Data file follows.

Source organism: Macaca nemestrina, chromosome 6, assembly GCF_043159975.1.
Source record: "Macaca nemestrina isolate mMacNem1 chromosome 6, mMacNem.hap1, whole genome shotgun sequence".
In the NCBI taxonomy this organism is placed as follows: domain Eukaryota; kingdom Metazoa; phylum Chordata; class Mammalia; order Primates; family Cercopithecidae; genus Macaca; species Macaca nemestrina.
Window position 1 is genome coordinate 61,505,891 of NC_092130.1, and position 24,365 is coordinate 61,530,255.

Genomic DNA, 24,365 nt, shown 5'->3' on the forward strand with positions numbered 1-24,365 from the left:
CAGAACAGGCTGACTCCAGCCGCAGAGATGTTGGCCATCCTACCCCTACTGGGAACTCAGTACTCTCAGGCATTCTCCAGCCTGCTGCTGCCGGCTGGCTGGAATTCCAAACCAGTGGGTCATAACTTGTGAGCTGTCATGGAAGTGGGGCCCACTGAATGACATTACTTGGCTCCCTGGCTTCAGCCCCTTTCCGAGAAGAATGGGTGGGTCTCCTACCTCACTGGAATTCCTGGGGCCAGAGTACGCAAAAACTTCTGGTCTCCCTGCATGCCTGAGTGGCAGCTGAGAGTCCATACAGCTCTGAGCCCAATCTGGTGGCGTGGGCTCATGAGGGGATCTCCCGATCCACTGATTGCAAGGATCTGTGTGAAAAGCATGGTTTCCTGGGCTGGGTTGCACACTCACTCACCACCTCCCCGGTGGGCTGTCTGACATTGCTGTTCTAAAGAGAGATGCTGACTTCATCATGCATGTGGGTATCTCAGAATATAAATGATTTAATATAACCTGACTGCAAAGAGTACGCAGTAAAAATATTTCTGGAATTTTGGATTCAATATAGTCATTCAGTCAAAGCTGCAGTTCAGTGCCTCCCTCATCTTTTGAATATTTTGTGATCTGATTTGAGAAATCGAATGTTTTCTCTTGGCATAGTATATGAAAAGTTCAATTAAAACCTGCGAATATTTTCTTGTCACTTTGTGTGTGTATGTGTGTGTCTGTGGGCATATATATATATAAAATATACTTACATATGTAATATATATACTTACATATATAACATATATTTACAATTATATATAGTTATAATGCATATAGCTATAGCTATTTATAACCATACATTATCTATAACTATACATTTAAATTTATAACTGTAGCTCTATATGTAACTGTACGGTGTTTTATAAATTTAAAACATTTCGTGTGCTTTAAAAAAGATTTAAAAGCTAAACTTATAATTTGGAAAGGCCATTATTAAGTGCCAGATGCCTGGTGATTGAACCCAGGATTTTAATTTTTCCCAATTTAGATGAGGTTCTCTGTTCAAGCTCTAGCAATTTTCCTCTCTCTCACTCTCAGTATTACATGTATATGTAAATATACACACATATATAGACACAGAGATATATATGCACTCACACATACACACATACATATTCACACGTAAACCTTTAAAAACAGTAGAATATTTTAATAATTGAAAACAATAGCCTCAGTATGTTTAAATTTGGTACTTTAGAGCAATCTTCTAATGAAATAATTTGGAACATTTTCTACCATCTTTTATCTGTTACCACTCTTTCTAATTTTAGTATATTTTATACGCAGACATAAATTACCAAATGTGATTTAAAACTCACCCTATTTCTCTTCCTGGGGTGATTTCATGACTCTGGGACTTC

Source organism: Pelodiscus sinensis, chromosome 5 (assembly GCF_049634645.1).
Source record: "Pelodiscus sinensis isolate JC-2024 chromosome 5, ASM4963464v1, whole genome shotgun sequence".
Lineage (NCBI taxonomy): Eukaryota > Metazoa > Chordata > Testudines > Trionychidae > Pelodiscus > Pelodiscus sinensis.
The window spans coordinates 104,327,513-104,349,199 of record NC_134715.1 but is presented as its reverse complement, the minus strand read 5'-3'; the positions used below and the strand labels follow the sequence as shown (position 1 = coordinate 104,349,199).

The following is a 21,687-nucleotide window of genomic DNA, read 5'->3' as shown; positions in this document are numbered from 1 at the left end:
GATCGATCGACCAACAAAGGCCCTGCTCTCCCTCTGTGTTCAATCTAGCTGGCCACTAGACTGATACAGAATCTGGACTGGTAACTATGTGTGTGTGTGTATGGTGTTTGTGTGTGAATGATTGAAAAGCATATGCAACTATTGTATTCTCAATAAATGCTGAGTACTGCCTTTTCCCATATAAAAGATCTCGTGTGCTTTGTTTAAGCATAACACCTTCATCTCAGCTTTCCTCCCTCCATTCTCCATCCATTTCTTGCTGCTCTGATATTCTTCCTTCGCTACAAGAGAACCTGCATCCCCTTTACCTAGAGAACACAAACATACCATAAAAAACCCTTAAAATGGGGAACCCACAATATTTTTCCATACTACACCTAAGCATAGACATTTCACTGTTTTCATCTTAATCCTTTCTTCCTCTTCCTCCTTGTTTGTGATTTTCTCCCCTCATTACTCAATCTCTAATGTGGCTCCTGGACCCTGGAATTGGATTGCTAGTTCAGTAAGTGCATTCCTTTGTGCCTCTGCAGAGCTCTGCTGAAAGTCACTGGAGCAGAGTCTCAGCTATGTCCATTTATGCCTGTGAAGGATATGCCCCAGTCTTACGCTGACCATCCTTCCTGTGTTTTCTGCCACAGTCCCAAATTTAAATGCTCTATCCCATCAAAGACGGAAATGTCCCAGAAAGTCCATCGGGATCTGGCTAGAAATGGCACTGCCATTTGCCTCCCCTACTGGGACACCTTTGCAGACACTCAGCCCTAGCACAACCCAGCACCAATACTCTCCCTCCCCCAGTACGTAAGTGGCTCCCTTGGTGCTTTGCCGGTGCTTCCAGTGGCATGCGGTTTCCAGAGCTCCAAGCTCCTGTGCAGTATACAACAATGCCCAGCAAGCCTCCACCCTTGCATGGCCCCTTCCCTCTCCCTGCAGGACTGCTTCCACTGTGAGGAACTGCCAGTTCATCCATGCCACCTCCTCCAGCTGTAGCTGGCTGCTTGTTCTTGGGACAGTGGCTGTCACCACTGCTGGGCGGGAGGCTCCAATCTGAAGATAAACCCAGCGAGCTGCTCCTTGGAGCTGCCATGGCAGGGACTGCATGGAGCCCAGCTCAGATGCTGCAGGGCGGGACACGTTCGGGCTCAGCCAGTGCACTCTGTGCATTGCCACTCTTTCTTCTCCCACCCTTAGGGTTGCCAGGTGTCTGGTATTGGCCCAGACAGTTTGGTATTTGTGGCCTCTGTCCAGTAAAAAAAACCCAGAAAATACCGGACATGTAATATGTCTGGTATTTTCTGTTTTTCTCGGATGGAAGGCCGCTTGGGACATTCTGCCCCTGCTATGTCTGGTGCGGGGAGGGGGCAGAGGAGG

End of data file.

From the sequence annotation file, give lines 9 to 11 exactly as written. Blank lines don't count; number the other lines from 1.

Lineage (NCBI taxonomy): Eukaryota > Metazoa > Chordata > Testudines > Trionychidae > Pelodiscus > Pelodiscus sinensis.
The window spans coordinates 104,327,513-104,349,199 of record NC_134715.1 but is presented as its reverse complement, the minus strand read 5'-3'; the positions used below and the strand labels follow the sequence as shown (position 1 = coordinate 104,349,199).

The following is a 21,687-nucleotide window of genomic DNA, read 5'->3' as shown; positions in this document are numbered from 1 at the left end: